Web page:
Whether they’re sketching like da Vinci or splattering like Pollock, honing technique or letting their creativity run free, kids can use the long days of summer to dive into art — a skill-building, mind-expanding activity that’s fun no matter how good you are at it.
When kids are resistant to art, incorporating an activity they do enjoy can grease the wheels, said Cassi Griffin, founder of the blog The Crafty Crow, at thecraftycrow.net. For example, a child who loves toy cars could use chalk to draw a cityscape through which his vehicles could travel. A restless child might enjoy a scavenger hunt that sends her searching for certain colors in the backyard.
Griffin advocates recycling used products or finding items in nature to use as art tools. Newspapers can serve as canvas, feathers as paintbrushes and pine cones or sliced carrots can make prints.
Art projects teach kids to pay attention to detail, how colors work together and other principles of visual art, Griffin said. Still, if your child’s attempt to re-create “Starry Night” looks more like a giant blob, it’s important to be encouraging.
“Sometimes you have this expectation that it should look a certain way,” Griffin said, “but you need to … realize it’s really just about the experience.”
Kids — and parents — might be surprised to discover what they can do.
Professional cartoonist Mark Kistler, host of the public television how-to-draw series “Mark Kistler’s Imagination Station,” is traveling across the country this summer holding five-day art camps to teach kids three-dimensional drawing, which he says requires no innate talent.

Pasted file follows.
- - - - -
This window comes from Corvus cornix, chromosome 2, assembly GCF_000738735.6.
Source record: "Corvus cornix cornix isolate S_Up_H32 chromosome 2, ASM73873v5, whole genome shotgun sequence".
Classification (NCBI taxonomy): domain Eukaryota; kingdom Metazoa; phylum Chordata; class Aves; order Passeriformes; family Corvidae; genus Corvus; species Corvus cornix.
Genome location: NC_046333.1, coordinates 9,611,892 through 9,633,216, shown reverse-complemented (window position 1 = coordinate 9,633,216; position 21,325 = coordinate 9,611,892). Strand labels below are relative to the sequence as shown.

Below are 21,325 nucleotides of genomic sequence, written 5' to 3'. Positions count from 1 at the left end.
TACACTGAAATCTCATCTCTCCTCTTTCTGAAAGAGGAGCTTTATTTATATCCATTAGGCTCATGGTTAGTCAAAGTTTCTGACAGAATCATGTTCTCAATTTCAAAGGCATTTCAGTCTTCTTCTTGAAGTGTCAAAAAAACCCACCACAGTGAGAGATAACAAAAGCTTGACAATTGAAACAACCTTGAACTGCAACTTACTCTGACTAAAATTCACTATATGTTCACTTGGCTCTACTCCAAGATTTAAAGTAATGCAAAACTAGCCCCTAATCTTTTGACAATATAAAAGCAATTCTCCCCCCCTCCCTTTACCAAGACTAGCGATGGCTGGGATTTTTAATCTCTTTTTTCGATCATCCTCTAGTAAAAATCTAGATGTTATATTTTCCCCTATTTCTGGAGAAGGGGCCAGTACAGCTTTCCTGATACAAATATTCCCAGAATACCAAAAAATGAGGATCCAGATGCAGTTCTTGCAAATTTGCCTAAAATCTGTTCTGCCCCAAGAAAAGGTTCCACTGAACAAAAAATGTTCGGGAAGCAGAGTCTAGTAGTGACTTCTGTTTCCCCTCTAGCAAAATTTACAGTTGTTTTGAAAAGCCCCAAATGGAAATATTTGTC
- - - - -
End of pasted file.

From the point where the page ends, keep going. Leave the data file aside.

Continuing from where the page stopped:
Kistler, who also offers online drawing courses on draw3D.com, said kids can practice on their own by tracing the work of their favorite illustrators, studying how shadows relate to the light source or by taking a trip to the zoo to draw rough shapes of the animals.
“I can’t think of anything more powerfully self-esteem building and genius building,” Kistler said. “It is such a powerful, joyful thing to learn.”
Pooling their talents
“The Big Messy Art Book” (Gryphon House) by MaryAnn Kohl says a great activity for kids is “wading pool painting.” It goes like this:
1. Cover the bottom of a plastic wading pool (about a foot deep) with sheets of paper.
2. Squirt blobs of tempera paints on the paper here and there. Put tennis balls, golf balls and any other round objects (say, grapefruits and oranges) inside the pool.
3. Several kids lift the pool by its edges and tip it back and forth, letting the balls roll through the paint.
4. Proudly display the resulting abstract paintings.
Such “process art” with no planned outcome is ideal for younger kids who will have fun flicking paint. But even older kids can benefit from exploratory art because they can use the brain break, Kohl said.
Check it out
Three websites that offer art activities:
• Draw3D.com has online drawing courses, sample videos and summer art camp information from cartoonist Mark Kistler.
• Thecraftycrow.net is a children’s collective that compiles great online craft activities.
• Brightring.com offers activities and books from children’s art author MaryAnn Kohl.